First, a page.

Crab Plover feeding against a backdrop of Greater Flamingos: a typical estuarine scene in the Persian Gulf (Josh Jones).

Given that the vast majority of the country is made up of parched desert, land-birding tends to focus on the relatively few patches of green that exist here, most of which are close to the city. Jahra Pools Reserve is Kuwait's flagship wetland, supporting excellent numbers of wildfowl, waders and raptors in winter. Here we were treated to point-blank views of Greater Spotted and Eastern Imperial Eagles, plus countless Isabelline Shrikes, in the drier areas. An early visit on Sunday morning revealed double figures of Grey-headed Swamphens crashing around the reedbeds, where Moustached and Clamorous Reed Warblers also skulked. Further colour was provided by multiple White-throated Kingfishers. Towards the sea, saline pools held nine White-tailed Lapwings among other waders, and there were three Pallas's Gulls among the commoner species on the beach.


As well as frequenting reedy pool edges at Jahra Pools Reserve, Grey-headed Swamphens sometimes wander out onto the tracks to feed, but soon scarper for cover at the first hint of human presence (Josh Jones).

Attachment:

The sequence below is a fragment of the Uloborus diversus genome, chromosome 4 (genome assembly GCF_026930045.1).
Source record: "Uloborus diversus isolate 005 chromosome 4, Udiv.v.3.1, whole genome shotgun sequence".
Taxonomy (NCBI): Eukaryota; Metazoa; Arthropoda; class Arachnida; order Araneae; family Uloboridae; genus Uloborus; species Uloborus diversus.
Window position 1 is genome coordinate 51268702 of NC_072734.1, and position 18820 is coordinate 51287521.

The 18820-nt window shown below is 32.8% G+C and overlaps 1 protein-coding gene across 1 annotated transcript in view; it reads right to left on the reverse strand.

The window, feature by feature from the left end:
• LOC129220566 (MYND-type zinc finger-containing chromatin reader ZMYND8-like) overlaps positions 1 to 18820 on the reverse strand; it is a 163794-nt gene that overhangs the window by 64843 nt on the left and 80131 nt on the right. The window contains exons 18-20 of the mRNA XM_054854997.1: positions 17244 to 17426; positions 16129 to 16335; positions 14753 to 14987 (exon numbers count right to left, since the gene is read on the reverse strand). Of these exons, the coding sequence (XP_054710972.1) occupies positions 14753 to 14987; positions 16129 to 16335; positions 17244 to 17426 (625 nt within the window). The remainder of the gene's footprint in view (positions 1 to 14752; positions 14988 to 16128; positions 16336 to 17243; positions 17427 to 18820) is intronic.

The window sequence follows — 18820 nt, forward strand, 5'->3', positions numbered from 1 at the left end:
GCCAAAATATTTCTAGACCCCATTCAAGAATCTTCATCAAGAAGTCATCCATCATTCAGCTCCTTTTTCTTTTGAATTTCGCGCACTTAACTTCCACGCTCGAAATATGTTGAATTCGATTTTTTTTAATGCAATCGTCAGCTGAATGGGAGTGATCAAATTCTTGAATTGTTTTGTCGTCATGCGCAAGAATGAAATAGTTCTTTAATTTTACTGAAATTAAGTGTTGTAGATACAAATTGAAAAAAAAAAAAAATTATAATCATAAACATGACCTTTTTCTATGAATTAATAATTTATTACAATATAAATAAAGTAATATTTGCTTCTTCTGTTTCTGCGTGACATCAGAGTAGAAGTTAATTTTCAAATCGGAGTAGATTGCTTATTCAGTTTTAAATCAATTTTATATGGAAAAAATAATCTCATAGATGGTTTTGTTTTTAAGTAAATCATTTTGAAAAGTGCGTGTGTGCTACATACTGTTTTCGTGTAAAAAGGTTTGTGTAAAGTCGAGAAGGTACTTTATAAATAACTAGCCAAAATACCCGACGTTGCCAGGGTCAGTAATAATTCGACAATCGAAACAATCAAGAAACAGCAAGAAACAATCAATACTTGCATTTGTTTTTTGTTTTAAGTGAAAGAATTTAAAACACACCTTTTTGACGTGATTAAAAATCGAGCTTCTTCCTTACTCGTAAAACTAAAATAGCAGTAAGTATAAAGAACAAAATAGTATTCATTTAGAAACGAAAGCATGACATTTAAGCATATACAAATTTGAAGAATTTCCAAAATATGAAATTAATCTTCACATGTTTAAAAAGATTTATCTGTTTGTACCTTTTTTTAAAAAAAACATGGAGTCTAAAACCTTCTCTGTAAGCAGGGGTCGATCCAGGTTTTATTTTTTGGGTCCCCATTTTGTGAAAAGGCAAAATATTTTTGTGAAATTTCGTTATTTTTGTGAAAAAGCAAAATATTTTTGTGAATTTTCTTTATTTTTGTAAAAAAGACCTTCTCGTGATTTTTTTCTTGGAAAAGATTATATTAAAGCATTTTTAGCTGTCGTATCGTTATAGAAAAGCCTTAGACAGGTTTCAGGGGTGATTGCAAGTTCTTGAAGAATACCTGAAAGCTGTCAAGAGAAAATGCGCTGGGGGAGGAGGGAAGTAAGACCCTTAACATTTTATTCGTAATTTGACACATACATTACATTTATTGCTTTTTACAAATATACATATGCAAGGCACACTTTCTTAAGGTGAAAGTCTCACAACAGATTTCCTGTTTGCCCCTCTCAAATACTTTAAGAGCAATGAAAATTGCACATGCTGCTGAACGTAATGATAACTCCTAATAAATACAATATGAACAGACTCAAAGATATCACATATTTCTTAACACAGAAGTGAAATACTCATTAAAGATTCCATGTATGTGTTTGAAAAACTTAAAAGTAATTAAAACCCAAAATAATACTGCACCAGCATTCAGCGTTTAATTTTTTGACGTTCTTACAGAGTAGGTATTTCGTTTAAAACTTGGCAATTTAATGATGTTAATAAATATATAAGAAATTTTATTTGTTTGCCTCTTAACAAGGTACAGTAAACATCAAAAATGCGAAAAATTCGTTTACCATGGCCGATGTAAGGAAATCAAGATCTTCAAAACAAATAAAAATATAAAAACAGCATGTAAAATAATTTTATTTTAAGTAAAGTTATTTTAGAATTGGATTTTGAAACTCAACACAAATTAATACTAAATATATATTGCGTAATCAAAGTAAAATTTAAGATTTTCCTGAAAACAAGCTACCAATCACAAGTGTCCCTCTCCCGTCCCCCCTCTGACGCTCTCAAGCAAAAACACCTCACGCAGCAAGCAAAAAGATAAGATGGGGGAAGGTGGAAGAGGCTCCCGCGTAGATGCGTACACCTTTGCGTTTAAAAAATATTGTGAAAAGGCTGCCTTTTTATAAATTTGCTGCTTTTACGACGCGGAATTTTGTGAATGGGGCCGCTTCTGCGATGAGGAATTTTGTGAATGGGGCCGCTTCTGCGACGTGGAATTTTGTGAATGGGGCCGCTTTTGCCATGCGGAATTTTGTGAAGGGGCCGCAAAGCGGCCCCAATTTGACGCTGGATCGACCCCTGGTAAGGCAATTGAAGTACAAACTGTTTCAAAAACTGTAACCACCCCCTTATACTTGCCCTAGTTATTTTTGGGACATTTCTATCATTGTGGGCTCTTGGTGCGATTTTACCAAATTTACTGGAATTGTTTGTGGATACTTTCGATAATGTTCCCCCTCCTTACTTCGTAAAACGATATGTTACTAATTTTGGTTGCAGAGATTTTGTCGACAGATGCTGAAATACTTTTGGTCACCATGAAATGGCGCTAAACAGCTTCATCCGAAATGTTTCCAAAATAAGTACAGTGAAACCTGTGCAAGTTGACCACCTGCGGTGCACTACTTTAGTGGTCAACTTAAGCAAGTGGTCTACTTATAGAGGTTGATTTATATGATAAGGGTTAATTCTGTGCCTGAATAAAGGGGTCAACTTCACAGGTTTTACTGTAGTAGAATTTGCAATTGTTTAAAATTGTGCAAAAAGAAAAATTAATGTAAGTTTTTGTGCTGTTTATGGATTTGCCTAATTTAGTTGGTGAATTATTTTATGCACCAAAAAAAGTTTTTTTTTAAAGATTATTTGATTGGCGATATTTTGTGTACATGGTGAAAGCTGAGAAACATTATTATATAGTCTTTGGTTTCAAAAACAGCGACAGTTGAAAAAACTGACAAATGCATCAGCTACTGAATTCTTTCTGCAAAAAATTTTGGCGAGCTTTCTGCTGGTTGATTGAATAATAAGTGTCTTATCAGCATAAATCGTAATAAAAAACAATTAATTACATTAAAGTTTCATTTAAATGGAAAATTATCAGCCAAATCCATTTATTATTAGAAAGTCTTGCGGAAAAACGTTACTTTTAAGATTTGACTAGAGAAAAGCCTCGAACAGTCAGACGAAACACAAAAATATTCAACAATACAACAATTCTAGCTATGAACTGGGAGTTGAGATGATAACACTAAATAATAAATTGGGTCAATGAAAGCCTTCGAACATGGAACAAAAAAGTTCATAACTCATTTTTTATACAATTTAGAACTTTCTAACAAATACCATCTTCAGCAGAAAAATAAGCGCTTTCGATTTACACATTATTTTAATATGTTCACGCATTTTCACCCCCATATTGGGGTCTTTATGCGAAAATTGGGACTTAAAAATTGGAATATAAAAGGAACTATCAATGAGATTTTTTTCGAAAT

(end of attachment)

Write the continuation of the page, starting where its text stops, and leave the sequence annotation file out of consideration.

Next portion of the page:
We also found a single Afghan Babbler there, although they are much more reliably seen an hour's drive to the north, at the massive Abdaly Farms complex, not far from the Iraqi border. This is another of the species that, if you're remotely interested in WP listing, you have to visit Kuwait for. Abdaly itself is such a vast area, much of which is privately owned and fenced off, and you can only wonder at what exciting vagrants might be lurking out of view.

One of Kuwait's premier sites, Sulaibiya Pivot Fields, is out of bounds to the general public. While this keeps the hunters out (good for the birds), it also means that access can be tricky for birders, although relations seem to be improving after a difficult few years and, gradually, birders are once again being granted entry to this phenomenal spot. The 'Pivot Fields' consists of a huge area of irrigated agricultural plots, which provides birds with an unparalleled green oasis in the Kuwaiti desert. Constant irrigation even means that there are marshy areas in some plots, rich in invertebrate life, and there is also a large, man-made pond, while mature trees provide wind-breaks for each field. Such a varied array of habitats makes it attractive to a great range of birds. We were fortunate to connect with an Indian Roller, another species which sits high on the target list for a winter trip to Kuwait, but equally exciting – and much more significant in a world context – was a group of seven Sociable Lapwings.